"Gathered" in this context is defined as "to be collected, gathered together. It is used of entering into Hades, where the Hebrews regarded their ancestors as being gathered together. This gathering to one's fathers, or one's people is distinguished both from death and burial" (Gesenius' Hebrew And Chaldee Lexicon, p. 626). William Wilson commented, "To be gathered to his fathers, is a peculiar phrase deserving notice; it is distinguished from death which precedes, and from burial of the body which follows: Gen. xxv.8; xxxv.29; 2 Kings xxii.20. It seems to denote being received by his own people, or among them. Abraham has been "gathered to his people" until that day when his dust shall live again at the sound of the last trumpet, and all the buried dead shall hear the voice of the Son of God. When Isaac and Ishmael were "gathered to their people," did they recognize their own father, Abraham? The great patriarch Abraham died at the age of 175. Moses records his death with these words: "Then Abraham breathed his last and died in a good old age, an old man and full of years, and was gathered to his people. And his sons Isaac and Ishmael buried him in the cave of Machpelah..."
Notice the sequence: he died, was gathered to his people, then his body was buried in the cave. Though the tomb was new, somehow Abraham was now with his people. The destiny of Moses is further described in Deuteronomy 31:16 when God said, "Behold, you will rest with your fathers." This could not possibly refer to his physical body of Moses, for it was buried "in a valley in the land of Moab, opposite Beth Peor" (Deut. 34:6).
B) [Gen 25:17; 35:28-29; 49:33; Nu 20:24; Dt 32:48-50]:
(Gen 25:17) "Altogether, Ishmael lived a hundred and thirty-seven years. He breathed his last and died, and he was gathered to his people."
(Gen 35:28) "Isaac lived a hundred and eighty years.
(Gen 35:29) Then he breathed his last and died and was gathered to his people, old and full of years. And his sons Esau and Jacob buried him."
(Gen 49:33) "When Jacob had finished giving instructions to his sons, he drew his feet up into the bed, breathed his last and was gathered to his people."
(Nu 20:24) "Aaron will be gathered to his people. He will not enter the land I give the Israelites, because both of you rebelled against my command at the waters of Meribah"
(Dt 32:48) "On that same day the LORD told Moses,
(Dt 32:49) Go up into the Abarim Range to Mount Nebo in Moab, across from Jericho, and view Canaan, the land I am giving the Israelites as their own possession.
(Dt 32:50) There on the mountain that you have climbed you will die and be gathered to your people, just as your brother Aaron died on Mount Hor and was gathered to his people."
 

The phrase, "gathered to his people," is found recorded at the death of many Old Testament individuals indicating a pattern where one will be able to recognize others in the afterlife.
C) [Compare Judges 2:10]:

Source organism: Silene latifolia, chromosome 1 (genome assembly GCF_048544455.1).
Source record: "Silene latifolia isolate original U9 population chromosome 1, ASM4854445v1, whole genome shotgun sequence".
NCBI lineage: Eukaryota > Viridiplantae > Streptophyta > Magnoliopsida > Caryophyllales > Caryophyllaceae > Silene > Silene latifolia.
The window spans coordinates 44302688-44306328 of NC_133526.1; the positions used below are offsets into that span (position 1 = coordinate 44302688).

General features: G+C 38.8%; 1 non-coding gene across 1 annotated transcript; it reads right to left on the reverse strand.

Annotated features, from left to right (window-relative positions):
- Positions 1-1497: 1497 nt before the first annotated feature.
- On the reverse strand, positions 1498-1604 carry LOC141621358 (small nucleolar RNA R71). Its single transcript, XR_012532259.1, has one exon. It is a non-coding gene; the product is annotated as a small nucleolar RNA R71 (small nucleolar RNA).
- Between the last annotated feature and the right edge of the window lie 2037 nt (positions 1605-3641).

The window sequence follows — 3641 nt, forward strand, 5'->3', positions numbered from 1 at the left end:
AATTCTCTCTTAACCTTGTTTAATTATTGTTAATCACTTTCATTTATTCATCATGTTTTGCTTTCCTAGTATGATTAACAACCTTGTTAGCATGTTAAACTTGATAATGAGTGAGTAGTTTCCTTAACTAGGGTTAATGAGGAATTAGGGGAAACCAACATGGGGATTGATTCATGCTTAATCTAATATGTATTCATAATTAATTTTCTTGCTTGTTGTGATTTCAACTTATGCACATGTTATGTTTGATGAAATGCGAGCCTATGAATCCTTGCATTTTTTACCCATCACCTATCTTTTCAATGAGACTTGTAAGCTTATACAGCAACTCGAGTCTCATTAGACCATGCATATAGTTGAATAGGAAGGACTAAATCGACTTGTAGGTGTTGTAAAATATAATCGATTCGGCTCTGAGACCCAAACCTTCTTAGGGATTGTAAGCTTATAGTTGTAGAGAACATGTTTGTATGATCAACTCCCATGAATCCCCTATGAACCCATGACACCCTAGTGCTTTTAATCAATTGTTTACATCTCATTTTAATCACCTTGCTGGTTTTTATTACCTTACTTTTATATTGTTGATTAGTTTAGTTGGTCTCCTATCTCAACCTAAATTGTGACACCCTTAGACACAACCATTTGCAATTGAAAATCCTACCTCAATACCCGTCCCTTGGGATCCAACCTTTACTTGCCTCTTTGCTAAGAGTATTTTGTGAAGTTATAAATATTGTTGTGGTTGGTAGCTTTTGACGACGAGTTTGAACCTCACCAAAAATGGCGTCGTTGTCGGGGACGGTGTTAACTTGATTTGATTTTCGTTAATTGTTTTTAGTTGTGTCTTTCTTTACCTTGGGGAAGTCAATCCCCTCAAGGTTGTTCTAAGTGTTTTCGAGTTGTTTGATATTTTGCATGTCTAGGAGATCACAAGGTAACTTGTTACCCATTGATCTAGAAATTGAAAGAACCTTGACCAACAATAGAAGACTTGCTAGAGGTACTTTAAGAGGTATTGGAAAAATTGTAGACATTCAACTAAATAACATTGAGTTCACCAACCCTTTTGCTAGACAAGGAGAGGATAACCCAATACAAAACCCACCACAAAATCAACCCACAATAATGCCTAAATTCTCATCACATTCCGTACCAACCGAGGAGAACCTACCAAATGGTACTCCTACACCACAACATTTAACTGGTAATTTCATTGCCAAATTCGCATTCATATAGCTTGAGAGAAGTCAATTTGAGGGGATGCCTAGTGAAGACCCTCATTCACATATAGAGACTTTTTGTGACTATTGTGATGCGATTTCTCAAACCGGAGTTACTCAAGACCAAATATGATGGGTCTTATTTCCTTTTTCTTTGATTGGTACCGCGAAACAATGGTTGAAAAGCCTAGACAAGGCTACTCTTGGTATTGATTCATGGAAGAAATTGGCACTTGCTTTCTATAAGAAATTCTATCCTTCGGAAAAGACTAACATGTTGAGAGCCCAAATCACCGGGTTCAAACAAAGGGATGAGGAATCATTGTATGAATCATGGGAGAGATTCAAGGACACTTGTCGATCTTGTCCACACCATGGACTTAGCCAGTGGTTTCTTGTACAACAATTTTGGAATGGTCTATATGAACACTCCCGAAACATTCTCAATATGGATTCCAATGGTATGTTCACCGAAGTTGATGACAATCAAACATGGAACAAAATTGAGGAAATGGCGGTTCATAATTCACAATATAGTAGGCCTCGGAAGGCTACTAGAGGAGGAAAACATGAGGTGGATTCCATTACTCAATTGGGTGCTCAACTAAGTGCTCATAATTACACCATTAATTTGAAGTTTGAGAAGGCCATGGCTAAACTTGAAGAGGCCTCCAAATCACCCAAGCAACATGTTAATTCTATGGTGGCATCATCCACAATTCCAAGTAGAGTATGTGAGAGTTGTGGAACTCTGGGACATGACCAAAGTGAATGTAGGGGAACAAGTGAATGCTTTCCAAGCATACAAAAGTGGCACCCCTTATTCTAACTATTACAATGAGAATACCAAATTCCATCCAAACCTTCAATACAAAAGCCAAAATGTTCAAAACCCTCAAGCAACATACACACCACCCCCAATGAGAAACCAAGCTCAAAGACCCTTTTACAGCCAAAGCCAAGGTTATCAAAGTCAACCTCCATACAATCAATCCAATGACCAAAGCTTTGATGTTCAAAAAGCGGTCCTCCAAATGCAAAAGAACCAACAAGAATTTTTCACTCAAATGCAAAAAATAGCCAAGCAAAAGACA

"After that whole generation had been gathered to their fathers, another generation grew up, who knew neither the LORD nor what he had done for Israel."
Not only do we read of individuals being "gathered" to their people, but after the death of Joshua we find an entire "generation had been gathered to their fathers"
D) [Compare 2 Kings 22:20]:
" 'Therefore I will gather you to your fathers, and you will be buried in peace. Your eyes will not see all the disaster I am going to bring on this place.' So they took her answer back to the king."
This verse says that it was a comfort when the prophetess Huldah told the good King Josiah he would be "gathered to his fathers." Now if he were not going to recognize them, why would it be a comfort at all?! It was a source of comfort when the prophetess Huldah told the good King Josiah he would be "gathered to his fathers" (2 Kings 22:20). But what comfort would there be if he could not recognize his "fathers"? Was he to dwell in eternity, among his own family, as a total stranger?
E) [Compare Lk 16:19-31]:
(v. 19) "There was a rich man who was dressed in purple and fine linen and lived in luxury every day.
(v. 20) At his gate was laid a beggar named Lazarus, covered with sores
(v. 21) and longing to eat what fell from the rich man's table. Even the dogs came and licked his sores.
(v. 22) The time came when the beggar died and the angels carried him to Abraham's side. The rich man also died and was buried.
(v. 23) In hell, where he was in torment, he looked up and saw Abraham far away, with Lazarus by his side.
(v. 24) So he called to him, 'Father Abraham, have pity on me and send Lazarus to dip the tip of his finger in water and cool my tongue, because I am in agony in this fire.'
(v. 25) But Abraham replied, 'Son, remember that in your lifetime you received your good things, while Lazarus received bad things, but now he is comforted here and you are in agony.
(v. 26) And besides all this, between us and you a great chasm has been fixed, so that those who want to go from here to you cannot, nor can anyone cross over from there to us.'
(v. 27) He answered, 'Then I beg you, father, send Lazarus to my father's house,
(v. 28) for I have five brothers. Let him warn them, so that they will not also come to this place of torment.'
(v. 29) Abraham replied, 'They have Moses and the Prophets; let them listen to them.'
(v. 30) 'No, father Abraham,' he said, 'but if someone from the dead goes to them, they will repent.'
(v. 31) He said to him, 'If they do not listen to Moses and the Prophets, they will not be convinced even if someone rises from the dead.' "
This passage depicts an individual in the after life speaking to Abraham who died centuries ago. This passage implies recognizability of one another in the afterlife.
VIII) SINCE ANGELS CAN RECOGNIZE ONE ANOTHER THEN IT OPENS UP THE POSSIBILITY FOR SAINTS ALSO
A) [Mt 22:30]:
In Matthew 22:30, Jesus said, "For in the resurrection they neither marry nor are given in marriage, but are like angels of God in heaven." Now, this passage proves this point. The angels of heaven are portrayed as knowing and recognizing one another. Some are even mentioned by name in the Bible. Since believers in their resurrection state will exist very similarily to angels, it is a possibility that we will recognize our friends and loved ones in heaven.
If I cannot recognize any of my loved ones in heaven, then I would be forever uncertain if any of them made it there!
Deuteronomy 31:16 shows that the destiny of Moses is described when God said, "Behold, you will rest with your fathers."
Judges 2:10 shows that not only do we read of individuals being "gathered" to their people, but after the death of Joshua we find an entire "generation had been gathered to their fathers
Be Blessed

Be Blessed. Though I speak with the tongues of men and of angels, and have not charity (Love), I am become as a sounding brass, or a tinkling cymbal. Charity suffereth long, and is kind; charity envieth not; charity vauneth not itself, is not puffed up, Doth not behave itself unseemly, seekth not her own, is not easily provoked, thinketh no evil; Rejoiceth not in iniquity, but rejoiceth in truth; Beareth all things, believeth all things, hopeth all things, endureth all things. Charity never faileth. And now abideth faith, hope, charity, these three; but the greatest of these is (Love) charity.